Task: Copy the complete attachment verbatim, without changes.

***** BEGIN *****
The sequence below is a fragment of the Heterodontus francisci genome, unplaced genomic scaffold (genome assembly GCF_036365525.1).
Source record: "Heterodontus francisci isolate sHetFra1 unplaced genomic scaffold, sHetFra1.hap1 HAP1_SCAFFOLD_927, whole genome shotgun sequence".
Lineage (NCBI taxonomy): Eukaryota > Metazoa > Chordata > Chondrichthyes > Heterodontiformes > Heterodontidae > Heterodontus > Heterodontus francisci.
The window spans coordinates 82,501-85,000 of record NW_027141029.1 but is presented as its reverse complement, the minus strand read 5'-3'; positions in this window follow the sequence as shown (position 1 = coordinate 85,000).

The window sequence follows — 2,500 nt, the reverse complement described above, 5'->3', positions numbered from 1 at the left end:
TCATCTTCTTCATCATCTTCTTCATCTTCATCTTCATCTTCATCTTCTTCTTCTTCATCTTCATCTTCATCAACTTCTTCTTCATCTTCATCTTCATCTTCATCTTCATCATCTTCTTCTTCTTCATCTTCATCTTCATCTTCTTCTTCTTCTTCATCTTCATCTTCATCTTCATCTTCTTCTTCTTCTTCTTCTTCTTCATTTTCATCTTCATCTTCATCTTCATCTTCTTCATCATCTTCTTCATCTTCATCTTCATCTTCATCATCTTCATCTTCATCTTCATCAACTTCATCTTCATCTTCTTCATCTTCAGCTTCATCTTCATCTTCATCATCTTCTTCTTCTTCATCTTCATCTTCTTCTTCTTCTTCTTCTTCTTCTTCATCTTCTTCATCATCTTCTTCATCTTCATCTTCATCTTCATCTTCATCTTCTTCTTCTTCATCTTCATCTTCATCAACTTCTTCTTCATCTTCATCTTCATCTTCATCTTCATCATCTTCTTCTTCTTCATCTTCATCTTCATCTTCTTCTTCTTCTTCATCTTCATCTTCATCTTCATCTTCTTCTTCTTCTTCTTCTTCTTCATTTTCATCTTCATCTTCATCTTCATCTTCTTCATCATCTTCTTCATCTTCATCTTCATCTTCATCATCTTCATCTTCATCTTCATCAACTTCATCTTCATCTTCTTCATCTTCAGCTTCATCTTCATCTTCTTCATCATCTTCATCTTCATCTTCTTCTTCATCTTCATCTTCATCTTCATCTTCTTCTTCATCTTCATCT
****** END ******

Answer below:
The sequence below is a fragment of the Heterodontus francisci genome, unplaced genomic scaffold (genome assembly GCF_036365525.1).
Source record: "Heterodontus francisci isolate sHetFra1 unplaced genomic scaffold, sHetFra1.hap1 HAP1_SCAFFOLD_927, whole genome shotgun sequence".
Lineage (NCBI taxonomy): Eukaryota > Metazoa > Chordata > Chondrichthyes > Heterodontiformes > Heterodontidae > Heterodontus > Heterodontus francisci.
The window spans coordinates 82,501-85,000 of record NW_027141029.1 but is presented as its reverse complement, the minus strand read 5'-3'; positions in this window follow the sequence as shown (position 1 = coordinate 85,000).

The window sequence follows — 2,500 nt, the reverse complement described above, 5'->3', positions numbered from 1 at the left end:
TCATCTTCTTCATCATCTTCTTCATCTTCATCTTCATCTTCATCTTCTTCTTCTTCATCTTCATCTTCATCAACTTCTTCTTCATCTTCATCTTCATCTTCATCTTCATCATCTTCTTCTTCTTCATCTTCATCTTCATCTTCTTCTTCTTCTTCATCTTCATCTTCATCTTCATCTTCTTCTTCTTCTTCTTCTTCTTCATTTTCATCTTCATCTTCATCTTCATCTTCTTCATCATCTTCTTCATCTTCATCTTCATCTTCATCATCTTCATCTTCATCTTCATCAACTTCATCTTCATCTTCTTCATCTTCAGCTTCATCTTCATCTTCATCATCTTCTTCTTCTTCATCTTCATCTTCTTCTTCTTCTTCTTCTTCTTCTTCATCTTCTTCATCATCTTCTTCATCTTCATCTTCATCTTCATCTTCATCTTCTTCTTCTTCATCTTCATCTTCATCAACTTCTTCTTCATCTTCATCTTCATCTTCATCTTCATCATCTTCTTCTTCTTCATCTTCATCTTCATCTTCTTCTTCTTCTTCATCTTCATCTTCATCTTCATCTTCTTCTTCTTCTTCTTCTTCTTCATTTTCATCTTCATCTTCATCTTCATCTTCTTCATCATCTTCTTCATCTTCATCTTCATCTTCATCATCTTCATCTTCATCTTCATCAACTTCATCTTCATCTTCTTCATCTTCAGCTTCATCTTCATCTTCTTCATCATCTTCATCTTCATCTTCTTCTTCATCTTCATCTTCATCTTCATCTTCTTCTTCATCTTCATCT